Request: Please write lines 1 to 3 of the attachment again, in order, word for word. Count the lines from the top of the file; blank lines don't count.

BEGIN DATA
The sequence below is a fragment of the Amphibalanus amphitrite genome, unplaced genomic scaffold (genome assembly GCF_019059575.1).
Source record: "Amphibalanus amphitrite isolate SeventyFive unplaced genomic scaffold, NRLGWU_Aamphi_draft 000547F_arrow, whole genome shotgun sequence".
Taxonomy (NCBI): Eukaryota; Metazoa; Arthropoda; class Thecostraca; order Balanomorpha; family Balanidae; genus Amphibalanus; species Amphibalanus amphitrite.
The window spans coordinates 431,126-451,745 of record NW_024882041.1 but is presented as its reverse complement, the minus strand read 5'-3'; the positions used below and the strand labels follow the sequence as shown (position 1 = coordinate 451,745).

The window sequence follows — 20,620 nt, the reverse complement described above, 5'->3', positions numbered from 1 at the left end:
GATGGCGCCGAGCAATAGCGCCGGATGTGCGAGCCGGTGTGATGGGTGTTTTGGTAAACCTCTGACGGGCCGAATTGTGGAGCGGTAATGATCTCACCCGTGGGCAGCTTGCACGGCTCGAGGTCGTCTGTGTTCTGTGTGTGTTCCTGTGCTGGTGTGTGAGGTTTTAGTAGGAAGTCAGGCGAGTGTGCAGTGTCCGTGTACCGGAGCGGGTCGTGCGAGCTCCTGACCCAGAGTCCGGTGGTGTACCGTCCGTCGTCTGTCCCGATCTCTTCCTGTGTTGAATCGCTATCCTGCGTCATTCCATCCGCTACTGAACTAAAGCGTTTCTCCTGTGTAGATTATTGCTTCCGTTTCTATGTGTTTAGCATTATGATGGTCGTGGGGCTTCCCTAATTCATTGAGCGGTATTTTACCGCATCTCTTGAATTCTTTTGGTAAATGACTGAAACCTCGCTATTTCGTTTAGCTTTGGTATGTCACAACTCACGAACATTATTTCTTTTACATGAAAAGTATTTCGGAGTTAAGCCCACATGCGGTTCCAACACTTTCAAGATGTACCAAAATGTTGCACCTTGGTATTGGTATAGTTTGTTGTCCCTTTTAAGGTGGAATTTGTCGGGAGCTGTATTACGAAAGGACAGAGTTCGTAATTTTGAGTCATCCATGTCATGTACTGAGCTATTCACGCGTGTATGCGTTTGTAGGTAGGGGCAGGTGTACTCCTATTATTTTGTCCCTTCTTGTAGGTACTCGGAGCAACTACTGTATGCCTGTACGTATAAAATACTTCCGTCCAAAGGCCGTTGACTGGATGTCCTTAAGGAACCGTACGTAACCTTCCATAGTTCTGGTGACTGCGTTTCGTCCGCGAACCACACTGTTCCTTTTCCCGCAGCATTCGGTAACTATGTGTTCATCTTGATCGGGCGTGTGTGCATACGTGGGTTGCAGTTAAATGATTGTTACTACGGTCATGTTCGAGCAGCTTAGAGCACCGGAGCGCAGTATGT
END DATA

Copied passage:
The sequence below is a fragment of the Amphibalanus amphitrite genome, unplaced genomic scaffold (genome assembly GCF_019059575.1).
Source record: "Amphibalanus amphitrite isolate SeventyFive unplaced genomic scaffold, NRLGWU_Aamphi_draft 000547F_arrow, whole genome shotgun sequence".
Taxonomy (NCBI): Eukaryota; Metazoa; Arthropoda; class Thecostraca; order Balanomorpha; family Balanidae; genus Amphibalanus; species Amphibalanus amphitrite.